Monday, October 22 2018

VietNamNews

US Navy nurse, jailed for protest, revisits VN

Update: March, 21/2018 - 09:00
Nurse for peace: American Susan Schnall at the exhibition in HCM City.
Viet Nam News

American Navy nurse Susan Schnall was dismissed from service and sentenced to six months of hard labour for protesting against the American war in Việt Nam in 1969. In March she visited Việt Nam for a fifth time with other 22 American veterans. They took part in a commemoration of the Mỹ Lai Massacre and the opening of an exhibition called Waging Peace at the War Remnants Museum in HCM City to display for the first time the newspapers, photographs, posters and films circulated underground by the GI peace movement. Việt Nam News spoke with Schnal.

How were you involved with the American war in Việt Nam?

From 1967 to 1969 I was a Navy nurse at Oak Knoll Hospital, which was built during World War II in Oakland, California, to care for Marines wounded in the Pacific. I had joined the service to alleviate suffering by caring for wounded troops from the war in Việt Nam.

It was at night that the screams of pain and fear would start at Oak Knoll. Each unit was a long wooden shack holding 40 old-fashioned steel-framed hospital beds filled with young men. At night they would dream their nightmares of war, of dead and dying buddies, rotting in the dense jungles of Việt Nam. They would scream in agony: “My leg, my leg, it’s been blown away”,  “I’m in pain, Nurse, Nurse, please give me something for the pain."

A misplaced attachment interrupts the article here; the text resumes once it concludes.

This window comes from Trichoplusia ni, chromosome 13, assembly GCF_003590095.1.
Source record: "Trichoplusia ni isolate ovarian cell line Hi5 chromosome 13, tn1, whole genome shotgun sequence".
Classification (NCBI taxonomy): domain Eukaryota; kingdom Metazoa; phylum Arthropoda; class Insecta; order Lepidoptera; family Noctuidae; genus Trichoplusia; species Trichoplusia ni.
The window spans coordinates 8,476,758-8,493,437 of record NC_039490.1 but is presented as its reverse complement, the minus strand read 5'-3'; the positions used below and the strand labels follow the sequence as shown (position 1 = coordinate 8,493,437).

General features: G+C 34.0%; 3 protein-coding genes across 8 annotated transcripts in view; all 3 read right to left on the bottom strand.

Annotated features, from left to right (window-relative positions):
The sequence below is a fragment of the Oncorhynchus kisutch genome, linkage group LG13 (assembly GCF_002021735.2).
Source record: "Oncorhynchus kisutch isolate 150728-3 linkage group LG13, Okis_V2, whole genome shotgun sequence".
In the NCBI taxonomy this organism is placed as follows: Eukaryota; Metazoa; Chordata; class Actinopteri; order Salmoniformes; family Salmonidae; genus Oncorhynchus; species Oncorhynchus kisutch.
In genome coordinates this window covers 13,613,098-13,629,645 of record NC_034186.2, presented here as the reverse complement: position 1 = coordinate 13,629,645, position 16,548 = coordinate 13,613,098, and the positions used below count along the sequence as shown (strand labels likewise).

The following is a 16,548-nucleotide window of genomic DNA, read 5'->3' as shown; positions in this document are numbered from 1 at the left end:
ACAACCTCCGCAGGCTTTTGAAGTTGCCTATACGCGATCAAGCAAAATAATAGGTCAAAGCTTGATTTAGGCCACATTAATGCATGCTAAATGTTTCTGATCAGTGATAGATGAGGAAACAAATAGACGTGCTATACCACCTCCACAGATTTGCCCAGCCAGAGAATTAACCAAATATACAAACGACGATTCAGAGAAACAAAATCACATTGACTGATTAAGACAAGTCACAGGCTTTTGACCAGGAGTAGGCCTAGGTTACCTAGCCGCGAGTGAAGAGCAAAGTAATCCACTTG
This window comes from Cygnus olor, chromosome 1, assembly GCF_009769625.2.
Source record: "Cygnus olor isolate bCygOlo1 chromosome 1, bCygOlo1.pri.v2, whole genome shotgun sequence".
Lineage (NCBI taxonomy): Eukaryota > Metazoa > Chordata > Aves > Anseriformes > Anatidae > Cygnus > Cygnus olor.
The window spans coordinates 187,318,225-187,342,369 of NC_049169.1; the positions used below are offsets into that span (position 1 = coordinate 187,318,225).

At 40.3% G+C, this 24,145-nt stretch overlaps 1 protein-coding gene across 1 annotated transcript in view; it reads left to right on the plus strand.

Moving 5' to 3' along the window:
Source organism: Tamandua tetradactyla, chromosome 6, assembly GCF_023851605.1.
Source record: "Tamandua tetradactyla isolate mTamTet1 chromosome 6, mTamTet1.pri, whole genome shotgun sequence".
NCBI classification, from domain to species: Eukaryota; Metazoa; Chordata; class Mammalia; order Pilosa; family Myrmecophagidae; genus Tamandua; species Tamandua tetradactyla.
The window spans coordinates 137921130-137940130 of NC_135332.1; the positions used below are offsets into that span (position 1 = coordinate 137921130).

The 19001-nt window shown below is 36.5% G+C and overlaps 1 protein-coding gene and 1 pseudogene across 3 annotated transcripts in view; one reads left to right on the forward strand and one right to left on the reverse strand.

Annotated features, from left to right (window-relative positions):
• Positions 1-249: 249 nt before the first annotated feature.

On my evening shift I would make rounds through the five buildings for which I was responsible: I would open the narcotics cabinet and dispense pain medication, talking with patients, trying to soothe their fears and quieten their moans.

Why and when did you start to protest the war?

1968 was the height of the war. I watched the battles on TV and lived the war at work. For me it was very personal. My father, a Marine, was killed on the beachhead of Guam on July 22, 1944. He felt he had to do his share and help give something to this world. I never knew my father except through pictures, letters and others’ memories. World War II was a war I’ve lived my whole life. It destroyed my mother and her hopes and dreams and future.